One New Jersey high school is making sure no one feels left out after creating a new “inclusive” policy that would essentially allow a spot for every student who tries out for the cheerleading squad, doing away with skill-based selections.
After one parent made a complaint that a child didn’t make the cut after last month’s tryouts, Hanover Park High School officials rolled out the new policy — which triggered backlash of its own.
A letter from the Hanover Park Regional High School District Board of Education claimed that after receiving “multiple appeals from several parents concerning the selection process for the cheerleading try-outs,” the school decided to do away with a skills-based scoring system, and instead implement a system in which students are placed based on their grade-level.
“The high school administration decided to be more inclusive and not penalize any student from making the squad that did not achieve” the desired scored, the letter stated.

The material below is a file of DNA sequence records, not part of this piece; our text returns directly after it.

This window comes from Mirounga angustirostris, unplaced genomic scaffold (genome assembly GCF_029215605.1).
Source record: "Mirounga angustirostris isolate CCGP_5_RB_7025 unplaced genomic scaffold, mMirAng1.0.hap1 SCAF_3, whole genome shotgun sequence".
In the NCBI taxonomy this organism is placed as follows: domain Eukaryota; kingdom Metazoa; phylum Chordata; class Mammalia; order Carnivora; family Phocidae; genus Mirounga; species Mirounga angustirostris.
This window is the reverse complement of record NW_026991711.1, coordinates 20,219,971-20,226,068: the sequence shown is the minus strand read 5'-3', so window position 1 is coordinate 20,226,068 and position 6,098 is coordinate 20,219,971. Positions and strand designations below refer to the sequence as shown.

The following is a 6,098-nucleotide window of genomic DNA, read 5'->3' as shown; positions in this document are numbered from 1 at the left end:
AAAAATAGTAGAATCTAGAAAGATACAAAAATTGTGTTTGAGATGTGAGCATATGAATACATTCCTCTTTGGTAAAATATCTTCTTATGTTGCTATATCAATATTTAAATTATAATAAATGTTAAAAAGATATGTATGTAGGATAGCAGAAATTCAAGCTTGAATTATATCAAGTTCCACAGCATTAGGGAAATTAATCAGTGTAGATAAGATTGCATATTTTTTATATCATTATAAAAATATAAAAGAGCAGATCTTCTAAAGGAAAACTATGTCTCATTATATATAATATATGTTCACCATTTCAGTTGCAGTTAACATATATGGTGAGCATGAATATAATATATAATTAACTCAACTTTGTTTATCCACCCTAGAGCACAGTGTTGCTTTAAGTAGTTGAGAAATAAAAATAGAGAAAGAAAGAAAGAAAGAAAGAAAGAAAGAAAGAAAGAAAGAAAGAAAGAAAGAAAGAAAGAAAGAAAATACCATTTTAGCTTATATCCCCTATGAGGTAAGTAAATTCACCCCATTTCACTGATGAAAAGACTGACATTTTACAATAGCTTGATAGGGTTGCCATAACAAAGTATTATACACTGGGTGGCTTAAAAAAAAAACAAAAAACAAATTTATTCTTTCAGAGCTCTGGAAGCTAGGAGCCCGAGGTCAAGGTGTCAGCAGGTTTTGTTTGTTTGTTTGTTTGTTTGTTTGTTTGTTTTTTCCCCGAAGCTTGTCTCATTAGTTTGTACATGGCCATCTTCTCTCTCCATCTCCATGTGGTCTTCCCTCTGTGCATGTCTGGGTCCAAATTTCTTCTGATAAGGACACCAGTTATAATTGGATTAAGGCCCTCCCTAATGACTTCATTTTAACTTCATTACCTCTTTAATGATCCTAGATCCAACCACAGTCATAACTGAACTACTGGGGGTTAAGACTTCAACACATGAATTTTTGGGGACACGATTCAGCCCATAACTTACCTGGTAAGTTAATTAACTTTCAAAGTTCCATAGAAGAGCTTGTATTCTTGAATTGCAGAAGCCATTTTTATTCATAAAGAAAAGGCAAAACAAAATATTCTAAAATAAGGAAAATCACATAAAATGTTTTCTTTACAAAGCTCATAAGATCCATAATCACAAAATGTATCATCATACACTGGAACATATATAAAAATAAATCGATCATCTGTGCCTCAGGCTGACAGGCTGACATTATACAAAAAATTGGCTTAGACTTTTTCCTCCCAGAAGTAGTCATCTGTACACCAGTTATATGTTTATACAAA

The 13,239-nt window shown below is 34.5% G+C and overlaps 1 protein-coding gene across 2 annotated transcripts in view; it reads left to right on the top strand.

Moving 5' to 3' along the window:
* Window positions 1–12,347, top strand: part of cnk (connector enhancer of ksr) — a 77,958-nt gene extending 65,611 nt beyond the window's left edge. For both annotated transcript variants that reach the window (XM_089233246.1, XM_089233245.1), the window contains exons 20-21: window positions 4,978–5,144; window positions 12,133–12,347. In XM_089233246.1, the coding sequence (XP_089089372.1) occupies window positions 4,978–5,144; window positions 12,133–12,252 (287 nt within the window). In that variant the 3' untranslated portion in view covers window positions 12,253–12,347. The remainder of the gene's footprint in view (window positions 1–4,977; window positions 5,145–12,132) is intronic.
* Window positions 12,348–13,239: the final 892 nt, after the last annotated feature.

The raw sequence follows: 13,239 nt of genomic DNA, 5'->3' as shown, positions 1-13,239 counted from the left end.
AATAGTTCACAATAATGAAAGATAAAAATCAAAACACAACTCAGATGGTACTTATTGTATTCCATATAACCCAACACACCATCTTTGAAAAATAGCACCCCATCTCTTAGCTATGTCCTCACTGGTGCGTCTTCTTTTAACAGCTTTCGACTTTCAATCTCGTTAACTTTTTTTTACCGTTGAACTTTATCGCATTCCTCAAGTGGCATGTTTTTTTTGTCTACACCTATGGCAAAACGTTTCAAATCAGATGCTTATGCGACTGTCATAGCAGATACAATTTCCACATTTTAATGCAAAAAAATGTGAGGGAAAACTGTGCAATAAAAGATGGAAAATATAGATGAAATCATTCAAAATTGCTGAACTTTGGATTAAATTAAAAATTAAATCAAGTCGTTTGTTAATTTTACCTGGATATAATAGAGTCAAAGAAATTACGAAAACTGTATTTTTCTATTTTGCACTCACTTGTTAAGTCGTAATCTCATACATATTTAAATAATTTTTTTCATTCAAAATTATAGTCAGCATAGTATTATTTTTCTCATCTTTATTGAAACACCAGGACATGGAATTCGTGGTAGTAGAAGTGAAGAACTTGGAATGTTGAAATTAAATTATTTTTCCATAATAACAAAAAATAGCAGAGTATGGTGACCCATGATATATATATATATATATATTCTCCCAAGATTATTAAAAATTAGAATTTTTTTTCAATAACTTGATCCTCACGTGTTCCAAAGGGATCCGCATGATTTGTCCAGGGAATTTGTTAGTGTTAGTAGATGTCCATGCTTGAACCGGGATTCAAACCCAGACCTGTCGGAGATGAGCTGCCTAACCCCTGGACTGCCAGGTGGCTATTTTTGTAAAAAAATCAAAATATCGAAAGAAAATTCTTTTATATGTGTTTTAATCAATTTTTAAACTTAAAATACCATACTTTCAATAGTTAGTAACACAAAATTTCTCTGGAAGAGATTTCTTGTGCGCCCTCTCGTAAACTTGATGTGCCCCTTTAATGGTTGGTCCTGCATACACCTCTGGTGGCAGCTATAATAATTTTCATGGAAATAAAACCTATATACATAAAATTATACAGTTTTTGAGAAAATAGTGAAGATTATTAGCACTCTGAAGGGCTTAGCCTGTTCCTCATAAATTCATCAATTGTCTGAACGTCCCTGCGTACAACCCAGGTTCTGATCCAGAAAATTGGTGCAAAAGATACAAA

According to the board, the “Black Squad,” which normally would be made up of the students with the highest scores during tryouts, now will be made up of students from grades 11 and 12, and the “White Squad,” normally made up of those with scores ranking below the rubric, now will feature students from grades 9 and 10.
The school has defended the policy claiming that the goal is make the team more “inclusive.”
Parents are fighting back but some say that when they confronted the school over the policy, the principal threatened to disband the 10-member squad entirely.
One student told the board of education that all her hard work “has been thrown out the window” because of the new initiative.
Although the board is reviewing the policy, it remains unclear when a final decision will be made, or if the policy will be reversed.
The Associated Press contributed to this report.